Nearly two dozen civilians have been killed just outside of Damascus in a Syrian government-led offensive targeting rebel-held areas, a war-monitor group said.
Air strikes on Eastern Ghouta, a suburb of the Syrian capital, killed at least 23 people on Monday, the UK-based Syrian Observatory for Human Rights reported.
The Observatory said at least 70 people were also wounded in the attacks, which the group said were carried out by Syrian forces and their Russian allies.
Of those killed, at least nine civilians, including two children, were killed in an air raid on a market in the town of Beit Sawa, while another six civilians, including one child, were killed in the town of Hazzeh, AFP news agency reported.
Syrian state media also said shelling on the Old City of Damascus, which is held by the government, killed one woman and wounded three other civilians.
Eastern Ghouta is the last remaining rebel-held stronghold near Damascus and has been under a government siege since 2013.
Human rights groups have struggled to access the area to provide an estimated 400,000 residents with much-needed food and medicine.
Local hospitals are running out of medical supplies and an acute food shortage has led to severe malnutrition.
Late last month, Syrian activists accused President Bashar al-Assad’s forces of violating a Russian-brokered ceasefire in the area.
The aerial bombardment of Eastern Ghouta came amid reports that at least 18 civilians were killed and dozens more were injured in a Syrian government bombardment on northern Idlib province, which is also held by rebel groups.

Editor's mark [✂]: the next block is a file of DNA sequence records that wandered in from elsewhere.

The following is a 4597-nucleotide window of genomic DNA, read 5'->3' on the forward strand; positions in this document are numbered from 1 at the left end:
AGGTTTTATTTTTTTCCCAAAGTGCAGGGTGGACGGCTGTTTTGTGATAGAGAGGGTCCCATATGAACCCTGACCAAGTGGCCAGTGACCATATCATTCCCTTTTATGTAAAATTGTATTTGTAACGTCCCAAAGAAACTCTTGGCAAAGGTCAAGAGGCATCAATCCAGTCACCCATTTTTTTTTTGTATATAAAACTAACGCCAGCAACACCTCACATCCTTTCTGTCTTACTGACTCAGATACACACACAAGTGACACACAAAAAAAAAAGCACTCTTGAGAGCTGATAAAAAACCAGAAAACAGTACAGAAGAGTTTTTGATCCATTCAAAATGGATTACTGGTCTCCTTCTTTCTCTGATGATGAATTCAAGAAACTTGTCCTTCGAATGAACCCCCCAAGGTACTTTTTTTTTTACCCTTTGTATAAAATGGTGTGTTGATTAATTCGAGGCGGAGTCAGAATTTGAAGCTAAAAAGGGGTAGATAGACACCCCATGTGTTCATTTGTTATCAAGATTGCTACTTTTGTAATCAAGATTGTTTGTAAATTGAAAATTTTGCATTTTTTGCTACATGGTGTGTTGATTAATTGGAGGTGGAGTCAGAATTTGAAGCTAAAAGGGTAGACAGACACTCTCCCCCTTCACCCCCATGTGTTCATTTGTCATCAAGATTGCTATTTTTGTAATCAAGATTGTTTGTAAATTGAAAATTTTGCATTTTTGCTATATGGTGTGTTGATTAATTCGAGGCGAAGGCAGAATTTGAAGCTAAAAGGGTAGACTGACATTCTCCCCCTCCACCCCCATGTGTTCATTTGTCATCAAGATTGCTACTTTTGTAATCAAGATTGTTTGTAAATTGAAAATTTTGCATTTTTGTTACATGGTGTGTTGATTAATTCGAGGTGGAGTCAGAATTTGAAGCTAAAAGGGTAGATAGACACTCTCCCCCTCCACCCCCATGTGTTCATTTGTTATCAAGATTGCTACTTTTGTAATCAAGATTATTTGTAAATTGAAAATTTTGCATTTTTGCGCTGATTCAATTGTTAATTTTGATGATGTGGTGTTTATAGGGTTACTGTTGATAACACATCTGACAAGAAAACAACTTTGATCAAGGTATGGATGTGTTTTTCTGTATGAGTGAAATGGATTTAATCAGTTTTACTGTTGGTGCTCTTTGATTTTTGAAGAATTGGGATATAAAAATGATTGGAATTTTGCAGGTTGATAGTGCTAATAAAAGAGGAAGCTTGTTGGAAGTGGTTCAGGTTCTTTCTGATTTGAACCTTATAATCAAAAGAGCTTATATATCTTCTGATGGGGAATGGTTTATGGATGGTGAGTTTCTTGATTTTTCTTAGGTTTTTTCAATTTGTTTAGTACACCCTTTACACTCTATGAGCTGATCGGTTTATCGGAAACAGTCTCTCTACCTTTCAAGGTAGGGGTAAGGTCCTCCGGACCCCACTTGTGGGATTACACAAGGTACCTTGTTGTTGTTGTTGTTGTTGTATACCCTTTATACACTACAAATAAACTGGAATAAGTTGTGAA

The International Committee of the Red Cross in Syria reported medical facilities were targeted in Idlib and the town of Hama.
Alarming news from #Syria. We’re receiving reports of multiple medical facilities targeted in #Hama and #Idleb. With the majority of hospitals no longer operating in these areas, these latest attacks will deprive tens of thousands of life-saving care.
— ICRC Syria (@ICRC_sy) February 5, 2018
“With the majority of hospitals no longer operating in these areas, these latest attacks will deprive tens of thousands of life-saving care,” the ICRC said.
Both Eastern Ghouta and Idlib are among four so-called de-escalation zones in Syria, which were delineated last year as part of a ceasefire proposal meant to end hostilities between rebel and government forces.